Thursday, June 17, 2010
According to our records there once was a card attached to the reverse that read” Eliza smith Born Stuart St. Providence 1827./Taught for 40 years in the schools of Johnson, R.I./Painting by pastor of Broad Street Christian Church, 1832.” Unfortunately this card was lost prior to our acquiring the painting, but it is worth noting the inaccuracies in the information when compared to the research on Eliza. The pastor of the Broad Street Christian Church in the 1830s has been identified as Rev. Elijah W. Burrows, but it is hard to name him as the artist based on a card we have never seen and that included so many factual errors. So the painting remains unattributed to any known artist.
It is the picture itself, however, that has caused the controversy I alluded to above. Take a look at the setting for Eliza’s portrait. The artist has placed her in what appears to be a room interior, clearly indicated by the patterned carpet and baseboard. Behind Eliza there is a landscape with a turbulent sky, distant hills, and several buildings including a church. The buildings have not been identified as any known structures in Providence.
The weird thing about the painting is that the floor and baseboard do not seem to bear any visual relation to the landscape scene behind the sitter. There is no corner to the scenery to correspond with the baseboard below. This makes it seem as if Eliza is floating in a shallow box over a landscape of personal importance to her. A number of commentators on this work have described the artist’s presentation as “mysterious” and “almost psychological” in the rendering of a floating room. Suuporting this theory is the presence of a strip of brown paint along the bottom of the painting, which makes it appear that the "baseboard" was actually four sides of a tray in which Eliza sits (or hovers).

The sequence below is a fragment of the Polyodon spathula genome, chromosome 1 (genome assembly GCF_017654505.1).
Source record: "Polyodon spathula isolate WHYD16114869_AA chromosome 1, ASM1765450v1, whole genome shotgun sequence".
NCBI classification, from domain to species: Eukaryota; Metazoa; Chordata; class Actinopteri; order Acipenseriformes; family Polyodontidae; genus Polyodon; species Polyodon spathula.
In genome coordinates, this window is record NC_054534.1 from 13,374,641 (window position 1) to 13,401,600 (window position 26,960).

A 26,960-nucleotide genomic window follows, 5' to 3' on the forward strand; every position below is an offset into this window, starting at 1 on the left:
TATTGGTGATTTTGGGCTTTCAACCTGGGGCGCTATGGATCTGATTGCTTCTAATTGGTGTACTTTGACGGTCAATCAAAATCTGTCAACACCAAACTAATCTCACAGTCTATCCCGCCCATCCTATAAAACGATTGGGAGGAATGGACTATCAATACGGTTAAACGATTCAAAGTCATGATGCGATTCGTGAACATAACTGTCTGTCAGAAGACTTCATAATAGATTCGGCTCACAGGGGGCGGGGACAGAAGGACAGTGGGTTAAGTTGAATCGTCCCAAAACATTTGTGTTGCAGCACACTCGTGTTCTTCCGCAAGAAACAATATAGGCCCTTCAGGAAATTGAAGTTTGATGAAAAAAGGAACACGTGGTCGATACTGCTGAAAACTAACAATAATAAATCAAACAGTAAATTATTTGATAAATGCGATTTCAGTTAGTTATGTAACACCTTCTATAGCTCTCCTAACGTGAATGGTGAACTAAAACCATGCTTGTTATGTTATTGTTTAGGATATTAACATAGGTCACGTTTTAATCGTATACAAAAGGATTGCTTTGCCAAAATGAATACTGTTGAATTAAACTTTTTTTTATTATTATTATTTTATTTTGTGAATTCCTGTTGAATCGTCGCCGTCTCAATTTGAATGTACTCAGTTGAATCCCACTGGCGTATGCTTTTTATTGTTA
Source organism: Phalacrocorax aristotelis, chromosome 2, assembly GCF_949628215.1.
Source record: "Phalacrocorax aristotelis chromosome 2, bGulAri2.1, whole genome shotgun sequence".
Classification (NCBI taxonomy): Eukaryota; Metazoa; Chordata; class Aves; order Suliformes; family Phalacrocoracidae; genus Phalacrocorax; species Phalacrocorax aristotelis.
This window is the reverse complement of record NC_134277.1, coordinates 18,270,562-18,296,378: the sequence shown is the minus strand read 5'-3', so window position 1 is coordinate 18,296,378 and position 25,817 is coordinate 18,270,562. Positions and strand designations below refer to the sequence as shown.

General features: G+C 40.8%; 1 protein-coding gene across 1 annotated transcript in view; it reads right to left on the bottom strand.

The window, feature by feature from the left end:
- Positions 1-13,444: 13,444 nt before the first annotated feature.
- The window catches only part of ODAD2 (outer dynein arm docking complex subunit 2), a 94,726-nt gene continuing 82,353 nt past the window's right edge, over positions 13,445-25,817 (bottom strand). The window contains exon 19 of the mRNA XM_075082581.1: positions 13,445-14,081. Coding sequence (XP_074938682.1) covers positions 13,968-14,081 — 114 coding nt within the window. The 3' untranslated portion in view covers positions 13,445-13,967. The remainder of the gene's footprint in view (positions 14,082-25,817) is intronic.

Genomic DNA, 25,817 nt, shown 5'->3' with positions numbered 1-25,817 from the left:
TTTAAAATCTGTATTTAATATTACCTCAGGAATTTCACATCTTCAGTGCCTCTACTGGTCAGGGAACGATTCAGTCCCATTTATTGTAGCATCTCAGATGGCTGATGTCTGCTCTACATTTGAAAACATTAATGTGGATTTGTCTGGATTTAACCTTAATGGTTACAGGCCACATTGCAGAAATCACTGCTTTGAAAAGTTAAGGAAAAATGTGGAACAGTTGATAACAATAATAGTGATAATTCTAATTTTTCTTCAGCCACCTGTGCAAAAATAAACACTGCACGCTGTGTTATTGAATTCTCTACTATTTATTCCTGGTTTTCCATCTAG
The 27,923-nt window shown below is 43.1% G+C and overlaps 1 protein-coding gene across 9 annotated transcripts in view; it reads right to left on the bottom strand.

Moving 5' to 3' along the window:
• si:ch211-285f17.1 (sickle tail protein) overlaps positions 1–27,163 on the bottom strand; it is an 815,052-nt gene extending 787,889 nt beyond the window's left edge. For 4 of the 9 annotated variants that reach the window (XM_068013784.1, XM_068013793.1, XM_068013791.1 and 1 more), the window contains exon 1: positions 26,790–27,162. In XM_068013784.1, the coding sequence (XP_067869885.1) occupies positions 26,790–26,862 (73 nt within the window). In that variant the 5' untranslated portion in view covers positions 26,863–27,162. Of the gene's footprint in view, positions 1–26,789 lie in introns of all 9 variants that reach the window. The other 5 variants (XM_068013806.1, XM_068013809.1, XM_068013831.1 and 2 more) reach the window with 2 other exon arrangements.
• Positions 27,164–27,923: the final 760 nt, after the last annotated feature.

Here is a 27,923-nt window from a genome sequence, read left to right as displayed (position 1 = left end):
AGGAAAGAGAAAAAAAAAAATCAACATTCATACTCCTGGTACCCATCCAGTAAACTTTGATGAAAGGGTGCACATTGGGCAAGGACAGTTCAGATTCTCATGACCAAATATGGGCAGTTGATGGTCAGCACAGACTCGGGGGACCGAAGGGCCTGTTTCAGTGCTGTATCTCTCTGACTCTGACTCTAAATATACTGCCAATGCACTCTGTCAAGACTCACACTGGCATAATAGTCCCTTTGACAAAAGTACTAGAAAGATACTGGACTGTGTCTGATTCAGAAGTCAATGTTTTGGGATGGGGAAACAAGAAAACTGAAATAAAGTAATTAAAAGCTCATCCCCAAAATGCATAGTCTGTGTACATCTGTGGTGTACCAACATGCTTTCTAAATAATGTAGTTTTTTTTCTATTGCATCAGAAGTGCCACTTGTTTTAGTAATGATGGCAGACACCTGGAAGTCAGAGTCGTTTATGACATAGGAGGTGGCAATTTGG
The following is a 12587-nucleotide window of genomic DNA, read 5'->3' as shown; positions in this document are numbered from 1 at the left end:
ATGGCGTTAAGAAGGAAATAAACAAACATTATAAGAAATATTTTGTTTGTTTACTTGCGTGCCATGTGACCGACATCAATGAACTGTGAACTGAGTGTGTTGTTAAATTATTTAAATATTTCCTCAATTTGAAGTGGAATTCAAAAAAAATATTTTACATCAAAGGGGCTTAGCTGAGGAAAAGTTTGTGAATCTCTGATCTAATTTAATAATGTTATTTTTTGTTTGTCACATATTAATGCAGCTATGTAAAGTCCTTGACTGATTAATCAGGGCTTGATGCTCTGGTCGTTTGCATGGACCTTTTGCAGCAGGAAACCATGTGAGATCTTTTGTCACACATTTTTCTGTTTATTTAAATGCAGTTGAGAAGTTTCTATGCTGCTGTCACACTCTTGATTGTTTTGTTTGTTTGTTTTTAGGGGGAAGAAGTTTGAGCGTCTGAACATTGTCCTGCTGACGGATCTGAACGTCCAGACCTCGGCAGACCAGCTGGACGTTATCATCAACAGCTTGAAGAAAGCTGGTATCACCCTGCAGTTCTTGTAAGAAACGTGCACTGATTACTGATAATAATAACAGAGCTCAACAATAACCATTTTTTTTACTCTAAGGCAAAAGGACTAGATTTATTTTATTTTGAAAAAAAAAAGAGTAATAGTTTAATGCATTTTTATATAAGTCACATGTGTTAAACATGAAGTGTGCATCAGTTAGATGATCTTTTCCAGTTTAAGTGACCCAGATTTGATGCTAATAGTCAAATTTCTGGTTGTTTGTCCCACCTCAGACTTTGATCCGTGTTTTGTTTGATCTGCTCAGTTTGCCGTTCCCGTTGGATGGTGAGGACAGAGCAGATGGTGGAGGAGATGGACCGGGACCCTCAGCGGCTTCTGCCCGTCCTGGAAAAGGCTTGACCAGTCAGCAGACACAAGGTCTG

I think there is a far simpler explanation for what we’re seeing here. As we have seen in previous posts, there was a real passion for painted walls in nineteenth-century America, and many of those wall murals were fully realized landscapes in imitation of French scenic wallpaper. I think the artist of Eliza’s portrait recreated such a wall mural and simply avoided the difficult perspective challenge of turning the corner on the scenery.
An easy and effective solution to an artistic problem that the untrained artist couldn’t solve any other way. And a reminder that the ways we have been taught to “read” artworks in the twentieth century have very little bearing on how they were created in the century preceding it. It was the Victorian Age, after all, when the realm of the subconscious was buried deep beneath the hard soil of propriety.